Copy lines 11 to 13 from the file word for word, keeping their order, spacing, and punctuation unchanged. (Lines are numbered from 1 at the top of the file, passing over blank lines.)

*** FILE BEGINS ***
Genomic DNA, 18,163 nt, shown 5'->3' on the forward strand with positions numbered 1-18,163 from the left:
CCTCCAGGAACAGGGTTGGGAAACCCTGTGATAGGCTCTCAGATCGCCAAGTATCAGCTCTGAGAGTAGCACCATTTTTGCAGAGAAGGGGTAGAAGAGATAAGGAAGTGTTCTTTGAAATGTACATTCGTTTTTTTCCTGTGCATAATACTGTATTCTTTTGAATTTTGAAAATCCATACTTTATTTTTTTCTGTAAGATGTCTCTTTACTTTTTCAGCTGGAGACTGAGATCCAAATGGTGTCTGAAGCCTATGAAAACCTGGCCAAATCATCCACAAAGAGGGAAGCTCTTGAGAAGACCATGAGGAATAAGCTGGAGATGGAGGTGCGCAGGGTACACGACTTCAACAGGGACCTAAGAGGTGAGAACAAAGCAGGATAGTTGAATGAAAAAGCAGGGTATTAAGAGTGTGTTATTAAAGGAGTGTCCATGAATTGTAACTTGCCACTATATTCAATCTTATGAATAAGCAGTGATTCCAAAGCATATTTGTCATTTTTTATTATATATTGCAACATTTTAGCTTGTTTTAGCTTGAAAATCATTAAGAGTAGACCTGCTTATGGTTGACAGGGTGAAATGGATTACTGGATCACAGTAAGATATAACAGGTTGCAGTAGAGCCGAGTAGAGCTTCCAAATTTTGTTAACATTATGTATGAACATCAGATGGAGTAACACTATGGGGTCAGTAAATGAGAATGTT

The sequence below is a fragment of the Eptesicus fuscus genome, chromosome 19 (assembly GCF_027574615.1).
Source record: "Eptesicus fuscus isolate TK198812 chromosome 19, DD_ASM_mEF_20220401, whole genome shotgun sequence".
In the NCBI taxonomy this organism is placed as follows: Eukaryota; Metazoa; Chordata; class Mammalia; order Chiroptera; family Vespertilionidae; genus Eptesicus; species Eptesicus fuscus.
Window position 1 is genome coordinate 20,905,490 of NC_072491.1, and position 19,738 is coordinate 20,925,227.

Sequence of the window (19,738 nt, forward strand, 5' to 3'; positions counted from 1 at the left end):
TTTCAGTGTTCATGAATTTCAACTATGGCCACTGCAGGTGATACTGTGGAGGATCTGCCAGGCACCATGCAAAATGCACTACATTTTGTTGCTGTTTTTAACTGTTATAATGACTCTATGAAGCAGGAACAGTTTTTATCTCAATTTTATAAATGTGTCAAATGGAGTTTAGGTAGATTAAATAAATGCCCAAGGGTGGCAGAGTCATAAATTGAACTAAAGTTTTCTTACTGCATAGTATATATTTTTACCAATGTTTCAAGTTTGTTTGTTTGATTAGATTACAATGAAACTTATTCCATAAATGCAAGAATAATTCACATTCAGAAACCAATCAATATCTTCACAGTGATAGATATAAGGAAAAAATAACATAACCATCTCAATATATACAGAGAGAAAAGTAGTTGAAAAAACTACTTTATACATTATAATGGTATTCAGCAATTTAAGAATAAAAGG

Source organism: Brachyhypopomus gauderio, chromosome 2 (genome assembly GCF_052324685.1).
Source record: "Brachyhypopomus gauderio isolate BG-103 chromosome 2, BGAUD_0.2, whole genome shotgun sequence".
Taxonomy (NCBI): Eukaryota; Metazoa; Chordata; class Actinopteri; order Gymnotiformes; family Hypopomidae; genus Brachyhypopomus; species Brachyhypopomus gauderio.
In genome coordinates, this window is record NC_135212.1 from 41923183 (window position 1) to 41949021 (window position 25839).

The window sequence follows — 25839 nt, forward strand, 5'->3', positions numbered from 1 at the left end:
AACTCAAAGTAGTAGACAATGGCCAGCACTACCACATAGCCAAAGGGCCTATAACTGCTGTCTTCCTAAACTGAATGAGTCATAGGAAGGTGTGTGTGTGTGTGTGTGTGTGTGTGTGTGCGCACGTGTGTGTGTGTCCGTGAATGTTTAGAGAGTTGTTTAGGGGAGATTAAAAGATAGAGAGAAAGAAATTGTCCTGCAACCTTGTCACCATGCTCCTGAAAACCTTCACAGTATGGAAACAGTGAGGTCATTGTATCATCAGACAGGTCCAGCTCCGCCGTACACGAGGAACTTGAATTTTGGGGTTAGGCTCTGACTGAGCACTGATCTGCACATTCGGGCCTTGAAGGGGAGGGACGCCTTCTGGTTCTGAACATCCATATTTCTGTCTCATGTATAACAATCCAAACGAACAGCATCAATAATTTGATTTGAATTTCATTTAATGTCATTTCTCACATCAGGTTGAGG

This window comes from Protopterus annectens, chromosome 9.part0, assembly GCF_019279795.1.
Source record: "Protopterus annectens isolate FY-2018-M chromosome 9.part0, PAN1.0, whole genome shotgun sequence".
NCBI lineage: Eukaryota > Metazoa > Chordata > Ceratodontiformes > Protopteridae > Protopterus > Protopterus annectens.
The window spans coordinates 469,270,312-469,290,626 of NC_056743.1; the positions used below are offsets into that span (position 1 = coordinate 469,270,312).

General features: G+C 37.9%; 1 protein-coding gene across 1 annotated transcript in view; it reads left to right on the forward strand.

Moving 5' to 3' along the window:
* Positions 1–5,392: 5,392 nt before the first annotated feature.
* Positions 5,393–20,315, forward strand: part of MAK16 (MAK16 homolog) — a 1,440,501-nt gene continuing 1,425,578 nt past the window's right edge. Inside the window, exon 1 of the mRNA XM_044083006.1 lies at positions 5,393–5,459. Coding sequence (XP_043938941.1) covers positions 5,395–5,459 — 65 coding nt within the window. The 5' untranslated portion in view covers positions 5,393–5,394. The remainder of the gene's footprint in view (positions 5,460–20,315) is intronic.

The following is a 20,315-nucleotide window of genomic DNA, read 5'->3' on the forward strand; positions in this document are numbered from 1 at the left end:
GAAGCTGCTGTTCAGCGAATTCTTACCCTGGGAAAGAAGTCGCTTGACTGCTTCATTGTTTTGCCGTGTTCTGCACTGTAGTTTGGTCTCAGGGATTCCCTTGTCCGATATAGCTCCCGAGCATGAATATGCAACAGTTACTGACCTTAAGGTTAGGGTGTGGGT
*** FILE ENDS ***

Taxonomy (NCBI): Eukaryota; Metazoa; Chordata; class Actinopteri; order Gymnotiformes; family Hypopomidae; genus Brachyhypopomus; species Brachyhypopomus gauderio.
In genome coordinates, this window is record NC_135212.1 from 41923183 (window position 1) to 41949021 (window position 25839).

The window sequence follows — 25839 nt, forward strand, 5'->3', positions numbered from 1 at the left end: